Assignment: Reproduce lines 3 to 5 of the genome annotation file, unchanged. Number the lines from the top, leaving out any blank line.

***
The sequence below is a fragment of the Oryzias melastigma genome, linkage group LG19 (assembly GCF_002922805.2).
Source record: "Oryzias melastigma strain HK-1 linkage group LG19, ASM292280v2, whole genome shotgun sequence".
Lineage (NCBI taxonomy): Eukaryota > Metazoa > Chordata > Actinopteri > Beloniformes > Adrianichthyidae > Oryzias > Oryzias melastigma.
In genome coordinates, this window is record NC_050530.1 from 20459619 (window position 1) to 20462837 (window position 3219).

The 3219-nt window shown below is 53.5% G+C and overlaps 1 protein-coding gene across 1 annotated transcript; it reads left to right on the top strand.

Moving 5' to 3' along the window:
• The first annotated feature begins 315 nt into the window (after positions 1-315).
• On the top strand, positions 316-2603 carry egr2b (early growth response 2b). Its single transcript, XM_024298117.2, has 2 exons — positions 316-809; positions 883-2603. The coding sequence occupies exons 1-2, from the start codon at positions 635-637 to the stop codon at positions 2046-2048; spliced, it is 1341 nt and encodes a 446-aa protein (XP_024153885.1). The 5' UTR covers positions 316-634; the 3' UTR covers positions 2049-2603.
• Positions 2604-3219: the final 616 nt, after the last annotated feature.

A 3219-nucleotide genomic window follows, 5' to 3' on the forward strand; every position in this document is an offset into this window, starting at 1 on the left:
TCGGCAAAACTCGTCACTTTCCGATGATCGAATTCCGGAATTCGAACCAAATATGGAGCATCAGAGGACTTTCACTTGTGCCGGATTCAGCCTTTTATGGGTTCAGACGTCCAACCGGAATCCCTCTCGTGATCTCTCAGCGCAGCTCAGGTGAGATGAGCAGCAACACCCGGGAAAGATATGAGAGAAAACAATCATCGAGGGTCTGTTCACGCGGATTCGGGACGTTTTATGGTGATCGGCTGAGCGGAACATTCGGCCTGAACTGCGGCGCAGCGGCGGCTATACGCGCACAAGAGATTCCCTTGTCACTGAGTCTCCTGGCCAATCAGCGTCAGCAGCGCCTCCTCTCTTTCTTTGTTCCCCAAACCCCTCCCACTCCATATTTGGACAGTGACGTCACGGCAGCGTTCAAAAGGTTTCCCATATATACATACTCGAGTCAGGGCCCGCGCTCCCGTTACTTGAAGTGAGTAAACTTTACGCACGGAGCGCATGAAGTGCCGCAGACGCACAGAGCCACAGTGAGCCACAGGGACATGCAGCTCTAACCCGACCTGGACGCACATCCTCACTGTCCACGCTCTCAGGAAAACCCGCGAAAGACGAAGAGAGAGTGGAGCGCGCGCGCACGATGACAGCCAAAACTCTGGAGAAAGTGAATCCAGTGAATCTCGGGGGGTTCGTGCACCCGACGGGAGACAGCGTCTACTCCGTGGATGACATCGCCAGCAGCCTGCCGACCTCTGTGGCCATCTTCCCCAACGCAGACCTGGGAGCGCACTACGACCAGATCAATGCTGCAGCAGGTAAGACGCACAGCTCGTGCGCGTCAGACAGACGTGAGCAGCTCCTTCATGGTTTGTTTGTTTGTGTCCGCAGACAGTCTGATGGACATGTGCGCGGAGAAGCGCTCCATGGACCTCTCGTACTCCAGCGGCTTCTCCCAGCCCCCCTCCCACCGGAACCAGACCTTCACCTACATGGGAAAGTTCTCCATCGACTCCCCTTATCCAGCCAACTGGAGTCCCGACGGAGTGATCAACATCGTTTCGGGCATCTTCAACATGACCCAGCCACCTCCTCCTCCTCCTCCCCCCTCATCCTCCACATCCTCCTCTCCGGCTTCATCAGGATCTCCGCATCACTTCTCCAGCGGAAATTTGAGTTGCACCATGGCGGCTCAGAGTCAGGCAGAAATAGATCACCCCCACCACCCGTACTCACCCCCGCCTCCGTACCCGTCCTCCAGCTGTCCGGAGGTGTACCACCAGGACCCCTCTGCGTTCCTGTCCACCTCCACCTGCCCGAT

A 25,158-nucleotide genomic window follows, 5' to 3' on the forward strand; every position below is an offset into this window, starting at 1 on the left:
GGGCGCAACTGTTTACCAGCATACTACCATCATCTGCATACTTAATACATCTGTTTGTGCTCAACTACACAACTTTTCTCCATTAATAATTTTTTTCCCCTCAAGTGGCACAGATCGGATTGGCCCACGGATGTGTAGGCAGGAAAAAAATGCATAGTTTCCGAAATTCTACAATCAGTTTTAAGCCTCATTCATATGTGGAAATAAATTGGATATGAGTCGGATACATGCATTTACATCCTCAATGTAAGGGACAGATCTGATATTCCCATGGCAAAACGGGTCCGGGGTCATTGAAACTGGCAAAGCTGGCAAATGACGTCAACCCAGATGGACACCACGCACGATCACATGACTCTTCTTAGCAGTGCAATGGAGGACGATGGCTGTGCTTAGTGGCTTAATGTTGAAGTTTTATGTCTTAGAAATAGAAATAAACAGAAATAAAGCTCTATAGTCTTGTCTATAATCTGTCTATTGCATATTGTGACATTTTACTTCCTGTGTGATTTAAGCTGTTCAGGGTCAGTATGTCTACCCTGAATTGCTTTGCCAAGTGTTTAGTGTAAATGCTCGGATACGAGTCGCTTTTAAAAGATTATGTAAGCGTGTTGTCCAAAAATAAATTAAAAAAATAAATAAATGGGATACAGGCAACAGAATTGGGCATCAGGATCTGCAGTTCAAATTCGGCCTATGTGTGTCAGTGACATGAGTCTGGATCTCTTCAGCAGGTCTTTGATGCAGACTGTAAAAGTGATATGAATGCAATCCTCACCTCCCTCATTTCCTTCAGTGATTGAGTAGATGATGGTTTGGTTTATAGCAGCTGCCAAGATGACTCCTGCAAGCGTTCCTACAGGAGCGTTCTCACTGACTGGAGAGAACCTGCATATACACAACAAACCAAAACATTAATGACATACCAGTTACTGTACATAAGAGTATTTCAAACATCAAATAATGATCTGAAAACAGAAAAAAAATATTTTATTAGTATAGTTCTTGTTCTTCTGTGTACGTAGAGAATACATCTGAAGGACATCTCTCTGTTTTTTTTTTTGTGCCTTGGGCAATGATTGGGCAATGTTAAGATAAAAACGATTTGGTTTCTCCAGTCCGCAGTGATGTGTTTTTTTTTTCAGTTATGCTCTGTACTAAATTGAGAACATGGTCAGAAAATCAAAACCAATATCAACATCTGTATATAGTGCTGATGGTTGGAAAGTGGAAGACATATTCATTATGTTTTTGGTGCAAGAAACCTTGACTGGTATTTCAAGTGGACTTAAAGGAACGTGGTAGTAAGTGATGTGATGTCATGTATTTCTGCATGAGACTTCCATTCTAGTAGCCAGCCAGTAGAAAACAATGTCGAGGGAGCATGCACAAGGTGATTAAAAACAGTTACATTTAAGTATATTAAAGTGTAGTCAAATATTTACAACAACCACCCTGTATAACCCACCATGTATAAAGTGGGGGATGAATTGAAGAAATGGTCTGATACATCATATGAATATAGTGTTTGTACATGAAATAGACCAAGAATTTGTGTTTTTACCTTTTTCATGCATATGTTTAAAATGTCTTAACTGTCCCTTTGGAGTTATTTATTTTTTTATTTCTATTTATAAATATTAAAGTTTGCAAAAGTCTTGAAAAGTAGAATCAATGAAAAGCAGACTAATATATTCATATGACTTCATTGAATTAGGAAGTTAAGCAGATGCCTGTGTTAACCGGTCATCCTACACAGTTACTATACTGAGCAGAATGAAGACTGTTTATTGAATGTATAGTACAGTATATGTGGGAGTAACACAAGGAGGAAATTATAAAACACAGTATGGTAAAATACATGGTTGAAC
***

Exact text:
Lineage (NCBI taxonomy): Eukaryota > Metazoa > Chordata > Actinopteri > Beloniformes > Adrianichthyidae > Oryzias > Oryzias melastigma.
In genome coordinates, this window is record NC_050530.1 from 20459619 (window position 1) to 20462837 (window position 3219).

The 3219-nt window shown below is 53.5% G+C and overlaps 1 protein-coding gene across 1 annotated transcript; it reads left to right on the top strand.